i have spent most of the past 24 hours slumped on the futon in my den, nursing an intestinal bug and an incessantly hungry baby. and watching, with that secret, lurid fascination i usually reserve for entertainment gossip and the shopping channel, the annual fundraising telethon for the IWK children’s hospital in Halifax NS.

i’ve never watched a telethon before. i remember, vaguely, the cable tv marathons of my childhood, full of juvenile tap-dancers and the musical talents of local Women’s Institute members, but as i was never invited to perform in these spectacles, i failed to find them anything but embarrassing. i was a late bloomer in the community spirit department.

but this IWK telethon, full of poignant testimonials from now-healthy children and pleas to pick up the phone and call, compels me now. over the past fourteen months, i’ve spent a cumulative nine weeks living there, on their perinatal bedrest ward. one of my children was born at the IWK, and died there: the whole eleven hours of his life were spent inside the hospital walls. my second child, lying fat in my lap as i type, was threatened with the same too-early arrival as his older brother but came at a safe thity-six weeks, thanks to the IWK’s diagnostic and bedrest care.

it takes a lot of money to run a hospital, and a lot of equipment that Medicare can’t always supply to meet demand. when Finn was born and the emergency code was sounded, a neo-natal team of fifteen people came pouring into the delivery room so quickly my addled mind imagined them all hiding in a secret closet off the room, waiting for their cue. and they all had monitors and machines he needed – thousands and thousands of dollars worth of monitors and machines, utilized without hesitation even for a child born with almost no lung development, a child without much hope of survival. Finn was treated with skill and dignity and care for the duration of his short life. we could have asked for more from providence, or whatever powers determine who lives and who dies, but we couldn’t have asked for more from the hospital and its staff. they do good work, and even when they cannot save a child, their efforts matter.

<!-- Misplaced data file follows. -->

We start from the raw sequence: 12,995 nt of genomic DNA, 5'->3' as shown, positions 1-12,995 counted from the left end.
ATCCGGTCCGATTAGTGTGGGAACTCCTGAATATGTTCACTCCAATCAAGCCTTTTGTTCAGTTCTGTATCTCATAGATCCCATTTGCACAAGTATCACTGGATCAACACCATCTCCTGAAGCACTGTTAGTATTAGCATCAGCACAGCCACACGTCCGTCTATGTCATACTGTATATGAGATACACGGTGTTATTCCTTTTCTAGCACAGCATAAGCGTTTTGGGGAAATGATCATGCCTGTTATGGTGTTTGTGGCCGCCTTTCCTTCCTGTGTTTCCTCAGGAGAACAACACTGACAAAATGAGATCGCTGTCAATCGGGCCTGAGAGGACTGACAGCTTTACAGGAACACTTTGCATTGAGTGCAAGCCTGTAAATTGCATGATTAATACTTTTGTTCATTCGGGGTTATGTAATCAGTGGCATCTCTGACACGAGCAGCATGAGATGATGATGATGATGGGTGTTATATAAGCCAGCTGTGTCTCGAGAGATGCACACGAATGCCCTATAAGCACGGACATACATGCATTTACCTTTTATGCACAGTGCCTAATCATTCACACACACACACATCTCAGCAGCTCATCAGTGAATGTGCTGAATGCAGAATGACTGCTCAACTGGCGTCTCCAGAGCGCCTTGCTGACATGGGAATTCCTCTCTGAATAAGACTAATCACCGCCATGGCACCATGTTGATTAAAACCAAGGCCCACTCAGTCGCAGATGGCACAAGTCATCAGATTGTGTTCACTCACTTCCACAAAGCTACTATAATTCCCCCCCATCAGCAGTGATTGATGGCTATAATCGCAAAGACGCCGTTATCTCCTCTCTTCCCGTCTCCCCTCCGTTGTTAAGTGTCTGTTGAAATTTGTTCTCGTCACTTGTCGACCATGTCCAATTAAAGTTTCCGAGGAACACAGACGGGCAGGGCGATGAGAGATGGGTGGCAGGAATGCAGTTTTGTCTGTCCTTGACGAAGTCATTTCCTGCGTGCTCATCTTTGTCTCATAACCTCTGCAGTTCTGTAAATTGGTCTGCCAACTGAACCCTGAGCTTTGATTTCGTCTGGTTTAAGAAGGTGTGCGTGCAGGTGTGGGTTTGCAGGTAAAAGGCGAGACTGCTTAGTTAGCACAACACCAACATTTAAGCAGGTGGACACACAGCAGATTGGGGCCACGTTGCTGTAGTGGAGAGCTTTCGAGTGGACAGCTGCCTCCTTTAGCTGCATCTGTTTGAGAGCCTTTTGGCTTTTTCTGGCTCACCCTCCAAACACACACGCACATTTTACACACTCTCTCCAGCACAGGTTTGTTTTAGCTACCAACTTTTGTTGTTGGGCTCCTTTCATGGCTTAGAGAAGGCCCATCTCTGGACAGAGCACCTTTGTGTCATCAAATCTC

the money raised by the telethon – which factors into the millions every year – goes towards funding the equipment and supplies and programs that keep the hospital functioning as humanely as it does. we’ve made a small donation in Finn’s memory, last year and this one…but watching the show this weekend, i’ve realized i’d like to do more. as Oscar gets older, maybe we’ll do some fundraising as a family. and while my experiences at the IWK aren’t the poster-child kind that usually inspire testimonials, i still wanted to share one…hence this post.

if you’re connected to the Maritimes, the IWK telethon website is www.iwkfoundation.org. consider giving. if you’re elsewhere, take a look at your local children’s hospital, and consider offering what you can, be it time, toys, or money. they’re a good cause.

end soapbox. :)